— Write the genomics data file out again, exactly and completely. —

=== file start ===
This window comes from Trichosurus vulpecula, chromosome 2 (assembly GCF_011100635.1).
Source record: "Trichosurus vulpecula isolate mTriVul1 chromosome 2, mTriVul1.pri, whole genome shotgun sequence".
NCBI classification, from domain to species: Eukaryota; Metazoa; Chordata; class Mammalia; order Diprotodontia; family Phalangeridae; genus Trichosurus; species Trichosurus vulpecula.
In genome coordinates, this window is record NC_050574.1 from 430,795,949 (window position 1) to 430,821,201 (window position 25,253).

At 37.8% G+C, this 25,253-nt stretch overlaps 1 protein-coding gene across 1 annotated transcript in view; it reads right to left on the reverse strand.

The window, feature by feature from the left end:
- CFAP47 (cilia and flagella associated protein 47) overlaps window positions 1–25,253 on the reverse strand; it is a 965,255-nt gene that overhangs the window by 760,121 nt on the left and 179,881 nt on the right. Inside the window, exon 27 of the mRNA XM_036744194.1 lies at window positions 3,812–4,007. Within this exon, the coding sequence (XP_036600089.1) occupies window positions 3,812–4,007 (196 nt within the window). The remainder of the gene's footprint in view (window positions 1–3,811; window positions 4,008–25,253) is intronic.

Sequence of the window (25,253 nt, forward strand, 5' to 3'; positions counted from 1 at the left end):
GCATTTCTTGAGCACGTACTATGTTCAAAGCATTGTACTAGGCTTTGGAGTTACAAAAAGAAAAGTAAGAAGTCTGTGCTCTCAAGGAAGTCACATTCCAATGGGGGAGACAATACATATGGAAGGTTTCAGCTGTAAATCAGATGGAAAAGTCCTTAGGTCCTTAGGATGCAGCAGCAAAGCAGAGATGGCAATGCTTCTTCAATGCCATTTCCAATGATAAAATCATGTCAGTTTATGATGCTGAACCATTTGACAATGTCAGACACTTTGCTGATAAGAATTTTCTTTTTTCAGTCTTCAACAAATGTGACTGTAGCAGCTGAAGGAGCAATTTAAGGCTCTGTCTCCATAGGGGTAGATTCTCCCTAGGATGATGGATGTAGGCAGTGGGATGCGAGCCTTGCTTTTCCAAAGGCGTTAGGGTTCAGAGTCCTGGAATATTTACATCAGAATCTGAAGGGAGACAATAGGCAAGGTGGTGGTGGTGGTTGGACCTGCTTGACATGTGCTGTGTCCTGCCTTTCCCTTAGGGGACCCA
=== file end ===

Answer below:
This window comes from Trichosurus vulpecula, chromosome 2 (assembly GCF_011100635.1).
Source record: "Trichosurus vulpecula isolate mTriVul1 chromosome 2, mTriVul1.pri, whole genome shotgun sequence".
NCBI classification, from domain to species: Eukaryota; Metazoa; Chordata; class Mammalia; order Diprotodontia; family Phalangeridae; genus Trichosurus; species Trichosurus vulpecula.
In genome coordinates, this window is record NC_050574.1 from 430,795,949 (window position 1) to 430,821,201 (window position 25,253).

At 37.8% G+C, this 25,253-nt stretch overlaps 1 protein-coding gene across 1 annotated transcript in view; it reads right to left on the reverse strand.

The window, feature by feature from the left end:
- CFAP47 (cilia and flagella associated protein 47) overlaps window positions 1–25,253 on the reverse strand; it is a 965,255-nt gene that overhangs the window by 760,121 nt on the left and 179,881 nt on the right. Inside the window, exon 27 of the mRNA XM_036744194.1 lies at window positions 3,812–4,007. Within this exon, the coding sequence (XP_036600089.1) occupies window positions 3,812–4,007 (196 nt within the window). The remainder of the gene's footprint in view (window positions 1–3,811; window positions 4,008–25,253) is intronic.

Sequence of the window (25,253 nt, forward strand, 5' to 3'; positions counted from 1 at the left end):
GCATTTCTTGAGCACGTACTATGTTCAAAGCATTGTACTAGGCTTTGGAGTTACAAAAAGAAAAGTAAGAAGTCTGTGCTCTCAAGGAAGTCACATTCCAATGGGGGAGACAATACATATGGAAGGTTTCAGCTGTAAATCAGATGGAAAAGTCCTTAGGTCCTTAGGATGCAGCAGCAAAGCAGAGATGGCAATGCTTCTTCAATGCCATTTCCAATGATAAAATCATGTCAGTTTATGATGCTGAACCATTTGACAATGTCAGACACTTTGCTGATAAGAATTTTCTTTTTTCAGTCTTCAACAAATGTGACTGTAGCAGCTGAAGGAGCAATTTAAGGCTCTGTCTCCATAGGGGTAGATTCTCCCTAGGATGATGGATGTAGGCAGTGGGATGCGAGCCTTGCTTTTCCAAAGGCGTTAGGGTTCAGAGTCCTGGAATATTTACATCAGAATCTGAAGGGAGACAATAGGCAAGGTGGTGGTGGTGGTTGGACCTGCTTGACATGTGCTGTGTCCTGCCTTTCCCTTAGGGGACCCA